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As weather warms, Flint residents warned of Legionnaires' risk

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The legionella bacter grows best in warm weather - especially in water systems that aren't properly maintained.

Flint residents are again being warned about the risk of Legionnaires’ disease, which increases as the weather warms up.

At least a dozen people died during an outbreak after the city started using Flint River water in 2014.

Usually Genesee County sees between 9 to 11 cases of Legionnaires’ in a year. But state officials say there were 91 cases of the disease during the summers of 2014-2015.

The Legionella bacteria causes a kind of pneumonia, and it’s riskier for people over 50 and anyone with a history of smoking or lung problems.

The bacteria grows best in big, warm water systems - especially if they're not properly maintained.  Still, state officials say they can’t definitively link the outbreak to the city’s water crisis.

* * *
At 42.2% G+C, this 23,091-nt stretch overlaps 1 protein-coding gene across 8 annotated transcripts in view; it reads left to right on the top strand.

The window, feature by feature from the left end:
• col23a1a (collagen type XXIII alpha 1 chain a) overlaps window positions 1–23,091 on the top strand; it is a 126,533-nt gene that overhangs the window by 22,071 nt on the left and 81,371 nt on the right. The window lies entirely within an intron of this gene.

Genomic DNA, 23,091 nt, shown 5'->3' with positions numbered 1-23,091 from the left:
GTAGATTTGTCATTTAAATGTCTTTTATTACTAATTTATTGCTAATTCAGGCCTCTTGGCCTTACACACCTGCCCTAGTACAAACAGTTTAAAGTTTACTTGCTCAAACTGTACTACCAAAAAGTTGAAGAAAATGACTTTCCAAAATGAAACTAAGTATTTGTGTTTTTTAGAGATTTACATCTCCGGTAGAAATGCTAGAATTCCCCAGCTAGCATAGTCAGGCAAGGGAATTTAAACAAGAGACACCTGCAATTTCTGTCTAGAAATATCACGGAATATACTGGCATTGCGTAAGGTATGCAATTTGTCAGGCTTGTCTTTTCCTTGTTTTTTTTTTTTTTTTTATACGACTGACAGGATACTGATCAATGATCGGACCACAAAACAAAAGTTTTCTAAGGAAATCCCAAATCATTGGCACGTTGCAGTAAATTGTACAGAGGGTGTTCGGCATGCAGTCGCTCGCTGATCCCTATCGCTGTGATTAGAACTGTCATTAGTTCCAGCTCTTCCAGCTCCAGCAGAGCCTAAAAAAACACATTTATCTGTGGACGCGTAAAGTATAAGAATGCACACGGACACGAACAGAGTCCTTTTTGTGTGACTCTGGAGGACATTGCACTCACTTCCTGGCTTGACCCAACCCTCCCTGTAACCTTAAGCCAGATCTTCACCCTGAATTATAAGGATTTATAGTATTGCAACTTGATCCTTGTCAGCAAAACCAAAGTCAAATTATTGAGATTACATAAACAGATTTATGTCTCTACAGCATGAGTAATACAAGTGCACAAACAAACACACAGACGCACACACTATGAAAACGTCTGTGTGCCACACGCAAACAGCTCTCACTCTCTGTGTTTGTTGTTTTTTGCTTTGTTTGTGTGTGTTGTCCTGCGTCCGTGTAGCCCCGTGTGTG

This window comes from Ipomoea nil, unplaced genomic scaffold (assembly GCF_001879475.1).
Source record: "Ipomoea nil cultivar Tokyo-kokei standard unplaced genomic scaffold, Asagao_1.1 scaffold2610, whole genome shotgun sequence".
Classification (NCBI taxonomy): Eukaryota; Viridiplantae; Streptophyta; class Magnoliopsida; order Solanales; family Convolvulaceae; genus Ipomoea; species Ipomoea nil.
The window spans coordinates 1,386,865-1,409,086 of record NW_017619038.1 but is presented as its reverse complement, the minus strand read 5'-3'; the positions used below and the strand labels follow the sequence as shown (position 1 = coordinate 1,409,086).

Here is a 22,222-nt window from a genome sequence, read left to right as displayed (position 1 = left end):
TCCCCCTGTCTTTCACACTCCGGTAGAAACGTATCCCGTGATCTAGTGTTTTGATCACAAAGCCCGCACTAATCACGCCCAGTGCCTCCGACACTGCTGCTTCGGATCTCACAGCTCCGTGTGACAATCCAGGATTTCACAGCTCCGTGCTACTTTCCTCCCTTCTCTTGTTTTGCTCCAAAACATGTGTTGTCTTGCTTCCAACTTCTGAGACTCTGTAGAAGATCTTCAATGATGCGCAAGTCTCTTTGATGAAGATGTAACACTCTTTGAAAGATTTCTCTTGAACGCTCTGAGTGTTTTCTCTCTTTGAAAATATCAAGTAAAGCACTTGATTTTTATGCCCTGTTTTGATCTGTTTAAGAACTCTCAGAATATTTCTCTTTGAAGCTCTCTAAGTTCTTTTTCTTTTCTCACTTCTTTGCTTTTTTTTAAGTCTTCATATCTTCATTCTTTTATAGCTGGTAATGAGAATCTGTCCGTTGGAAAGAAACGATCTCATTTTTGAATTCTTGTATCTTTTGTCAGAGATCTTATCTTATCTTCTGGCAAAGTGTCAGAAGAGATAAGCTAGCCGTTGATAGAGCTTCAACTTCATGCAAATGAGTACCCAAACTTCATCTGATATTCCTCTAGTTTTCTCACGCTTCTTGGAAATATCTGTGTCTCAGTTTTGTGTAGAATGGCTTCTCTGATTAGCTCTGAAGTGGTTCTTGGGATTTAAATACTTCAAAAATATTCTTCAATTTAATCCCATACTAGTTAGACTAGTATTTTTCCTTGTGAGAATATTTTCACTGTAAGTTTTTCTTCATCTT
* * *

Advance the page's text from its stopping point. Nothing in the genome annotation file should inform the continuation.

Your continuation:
So far this year, there haven’t been any reported cases of Legionnaires', says Mark Valacak, the director of the Genesee County Health Department.

"We're being very vigilant,” he says. “We're working with the hospital systems again to encourage them, if they see someone with the signs and symptoms of pneumonia, that they do a test for Legionella."

Valacak says residents experiencing pneumonia-like symptoms (including a fever, cough, difficulty breathing, chest pain or diarrhea) should get checked by their healthcare provider. 

Kate Wells is a Peabody Award-winning journalist currently covering public health. She was a 2023 Pulitzer Prize finalist for her abortion coverage.
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